Cooking the Books: Dying for Devil’s Food by Jenn McKinlay

Cupcake bakery owner Melanie Cooper has zero interest in attending her high school’s 15-year reunion, but her best friend and business partner, Angie Harper, is not above pulling every dirty trick in the book to not only get her to go but also to cater the affair. Mel was cruelly bullied in high school for being overweight and never sticking up for herself, and she’s uninterested in seeing her former tormentors once more. Angie, however, thinks that Mel should show up in order to prove how well she’s done for herself since high school, with her successful business and newfound conventional attractiveness, alongside her conventionally attractive fiancé, Joe DeLaura, who happens to be Angie’s older brother.

Mel caves in and agrees to Angie’s demands, and at first, everything goes well as old friendships are renewed. But then, Cassidy Havers-Griffin, the beautiful but cruel queen bee of their class, gets Mel in her sights again. Alcohol and the sight of Mel dancing with her husband, Danny Griffin, lead to an unpleasant confrontation.

Mel is soon ready to call it a night, but when she makes a pit stop in the bathroom, she stumbles across Cassidy’s supine body. Graffiti scrawled in lipstick on the wall makes it look like Cassidy was about to write Mel’s name in a possible identification of her own murderer. Now, Mel has to clear her name while eluding a killer who will go to extreme lengths to satisfy a murderous grudge.

This was probably my favorite installment of the Cupcake Bakery mystery series so far, as I greatly enjoyed the way Jenn McKinlay explored Mel’s conflicted feelings over her high school reunion and the murder that happened there. While I don’t think Mel had anything to prove to former classmates that she never really liked anyway, I was glad for her to gain some closure as well as make unexpected friends and allies. I also enjoyed Ms. McKinlay’s nuanced portrait of bullies and their motivations—it doesn’t excuse their horrible behavior but certainly helps explain it.

And, as always, there were the extraordinarily delicious recipes in the back! Ms. McKinlay has the best cupcake recipes. She included three here (plus a recipe for fondant) that I had a very hard time deciding between before finally settling on this one:

Cinnamon Sinners Cupcakes

Ingredients

½ cup butter, melted

1 cup sugar

4 eggs

1 teaspoon vanilla extract

1 ½ cups flour

1 teaspoon baking powder

1 teaspoon cinnamon

½ teaspoon salt

¾ cup buttermilk

Instructions

Preheat oven to 350 degrees. Line cupcake pan with paper liners. In a large mixing bowl, cream together butter and sugar until light and fluffy.

Add the eggs and the vanilla.

In a medium bowl, sift together the flour, baking powder, cinnamon, and salt. Alternately add the flour mixture and the buttermilk to the large bowl, mixing until the batter is smooth.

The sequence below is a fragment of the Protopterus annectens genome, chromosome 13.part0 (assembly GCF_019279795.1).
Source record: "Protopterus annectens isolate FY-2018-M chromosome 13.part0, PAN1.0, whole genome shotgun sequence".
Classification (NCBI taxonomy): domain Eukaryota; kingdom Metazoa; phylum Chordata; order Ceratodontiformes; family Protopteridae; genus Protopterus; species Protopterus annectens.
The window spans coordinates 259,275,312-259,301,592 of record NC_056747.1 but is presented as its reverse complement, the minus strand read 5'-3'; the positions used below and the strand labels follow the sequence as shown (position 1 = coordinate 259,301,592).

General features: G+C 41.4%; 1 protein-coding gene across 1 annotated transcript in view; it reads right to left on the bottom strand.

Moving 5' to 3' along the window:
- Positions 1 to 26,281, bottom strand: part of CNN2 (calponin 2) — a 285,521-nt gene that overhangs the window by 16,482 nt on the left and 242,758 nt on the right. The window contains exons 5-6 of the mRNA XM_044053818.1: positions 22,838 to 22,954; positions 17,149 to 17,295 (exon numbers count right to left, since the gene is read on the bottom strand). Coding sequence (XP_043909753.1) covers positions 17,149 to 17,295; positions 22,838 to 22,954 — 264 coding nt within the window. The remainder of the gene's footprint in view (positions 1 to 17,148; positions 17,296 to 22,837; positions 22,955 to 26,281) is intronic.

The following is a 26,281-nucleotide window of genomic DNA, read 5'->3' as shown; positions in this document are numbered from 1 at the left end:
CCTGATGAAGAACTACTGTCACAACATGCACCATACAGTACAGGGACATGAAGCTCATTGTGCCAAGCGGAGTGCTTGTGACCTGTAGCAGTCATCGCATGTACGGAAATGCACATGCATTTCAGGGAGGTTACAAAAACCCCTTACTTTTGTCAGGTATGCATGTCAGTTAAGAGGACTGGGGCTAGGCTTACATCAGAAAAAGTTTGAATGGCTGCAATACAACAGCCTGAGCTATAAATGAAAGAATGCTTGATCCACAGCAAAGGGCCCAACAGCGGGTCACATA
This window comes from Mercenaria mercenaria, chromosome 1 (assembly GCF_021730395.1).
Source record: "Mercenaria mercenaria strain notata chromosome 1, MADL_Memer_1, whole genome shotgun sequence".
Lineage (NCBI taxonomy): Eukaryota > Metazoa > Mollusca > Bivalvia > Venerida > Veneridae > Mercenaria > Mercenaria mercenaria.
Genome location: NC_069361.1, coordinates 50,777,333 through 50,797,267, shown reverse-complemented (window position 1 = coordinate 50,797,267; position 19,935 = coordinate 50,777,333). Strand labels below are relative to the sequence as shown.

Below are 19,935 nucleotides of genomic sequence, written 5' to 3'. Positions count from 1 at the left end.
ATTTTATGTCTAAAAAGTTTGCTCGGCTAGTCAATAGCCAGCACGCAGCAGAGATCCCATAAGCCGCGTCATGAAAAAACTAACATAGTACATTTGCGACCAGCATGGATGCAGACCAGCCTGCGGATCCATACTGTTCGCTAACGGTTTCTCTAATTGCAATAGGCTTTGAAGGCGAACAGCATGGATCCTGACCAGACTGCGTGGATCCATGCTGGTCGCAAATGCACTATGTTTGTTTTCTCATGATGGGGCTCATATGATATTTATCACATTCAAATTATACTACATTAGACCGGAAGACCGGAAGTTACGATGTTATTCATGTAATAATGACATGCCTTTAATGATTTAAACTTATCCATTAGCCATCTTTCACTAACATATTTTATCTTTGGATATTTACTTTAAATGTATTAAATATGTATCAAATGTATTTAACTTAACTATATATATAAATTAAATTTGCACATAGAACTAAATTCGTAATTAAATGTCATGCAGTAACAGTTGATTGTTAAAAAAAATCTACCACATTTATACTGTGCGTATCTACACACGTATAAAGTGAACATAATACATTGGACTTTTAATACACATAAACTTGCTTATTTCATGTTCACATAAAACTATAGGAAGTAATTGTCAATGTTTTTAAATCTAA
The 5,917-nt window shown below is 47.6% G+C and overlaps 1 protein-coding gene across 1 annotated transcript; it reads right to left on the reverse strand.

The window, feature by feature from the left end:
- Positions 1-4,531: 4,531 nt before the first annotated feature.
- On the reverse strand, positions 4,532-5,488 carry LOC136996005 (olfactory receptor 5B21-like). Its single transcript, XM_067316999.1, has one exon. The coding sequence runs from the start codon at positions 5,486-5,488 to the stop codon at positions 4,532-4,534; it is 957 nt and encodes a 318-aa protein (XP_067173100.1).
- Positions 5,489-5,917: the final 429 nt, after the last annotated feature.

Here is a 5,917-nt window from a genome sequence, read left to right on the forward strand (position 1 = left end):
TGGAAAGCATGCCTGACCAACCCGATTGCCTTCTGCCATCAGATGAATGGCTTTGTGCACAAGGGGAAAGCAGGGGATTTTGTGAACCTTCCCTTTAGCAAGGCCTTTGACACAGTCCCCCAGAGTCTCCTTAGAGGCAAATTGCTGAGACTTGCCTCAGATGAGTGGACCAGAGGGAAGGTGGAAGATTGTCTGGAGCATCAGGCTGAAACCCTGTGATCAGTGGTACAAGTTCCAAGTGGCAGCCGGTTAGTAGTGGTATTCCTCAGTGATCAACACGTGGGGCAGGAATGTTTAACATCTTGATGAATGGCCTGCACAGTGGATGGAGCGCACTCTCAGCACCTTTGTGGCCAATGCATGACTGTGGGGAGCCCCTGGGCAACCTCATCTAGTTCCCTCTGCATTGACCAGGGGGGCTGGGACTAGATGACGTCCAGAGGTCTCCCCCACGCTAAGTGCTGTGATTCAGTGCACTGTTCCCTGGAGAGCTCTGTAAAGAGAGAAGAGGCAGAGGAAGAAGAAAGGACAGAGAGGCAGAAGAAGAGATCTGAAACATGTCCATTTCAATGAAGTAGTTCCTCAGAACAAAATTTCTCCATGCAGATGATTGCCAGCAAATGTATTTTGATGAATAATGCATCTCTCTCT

Fill paper liners until two-thirds full. Bake for 17 to 22 minutes until golden brown. Makes 12.

Cinnamon Cream Cheese Frosting with Cinnamon Stick Garnish

Ingredients

8 ounces cream cheese, softened

1 stick unsalted butter, softened

½ teaspoon vanilla extract

½ teaspoon cinnamon

3 ½ cups powdered sugar

¼ cup sugar

⅛ teaspoon cinnamon

Cinnamon sticks

Instructions

Beat cream cheese, butter, vanilla, and cinnamon in a large bowl until well blended. Gradually add powdered sugar and beat until frosting is smooth.

Put frosting in a pastry bag and pipe onto cupcakes in thick swirls, using an open tip. Mix together the sugar and cinnamon to make cinnamon sugar and spread on a flat plate. Roll the side of the frosted cupcake so that the cinnamon sugar mixture coats the edges just above the wrapper. Top with a cinnamon stick.

I do have the habit of using less confectioners’ sugar than most icing recipes call for (only 2 cups and a bit instead of the 3 ½ recommended here), but I find that it rarely detracts from the taste. I also decided to forego piping the frosting in favor of spreading it, as my piping efforts just make me sad, but I think these cupcakes came out looking perfectly adorable regardless. I’m not sure if you can see the little cinnamon sugar rim very well in the photos, but don’t worry, you could definitely taste it better than you could see it in real life anyway.

I also chose to break the cinnamon sticks used for garnishes into thirds because a) you don’t eat the cinnamon sticks, and b) while they’re super cute, they’re kind of pricey for a purely decorative item. That said, these were definitely the cutest cupcakes I’ve ever made and, as with all Ms. McKinlay’s recipes, incredibly moist and delicious. I’m definitely looking forward to more in her next book.

Next week, we travel east to bake a delightful southern specialty while tracking down murderers and library scofflaws. Do join me!

See alsoCooking the Books: Guilty as Charred by Devon Delaney

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Comments

  1. Dianna Young

    Sounds interesting!

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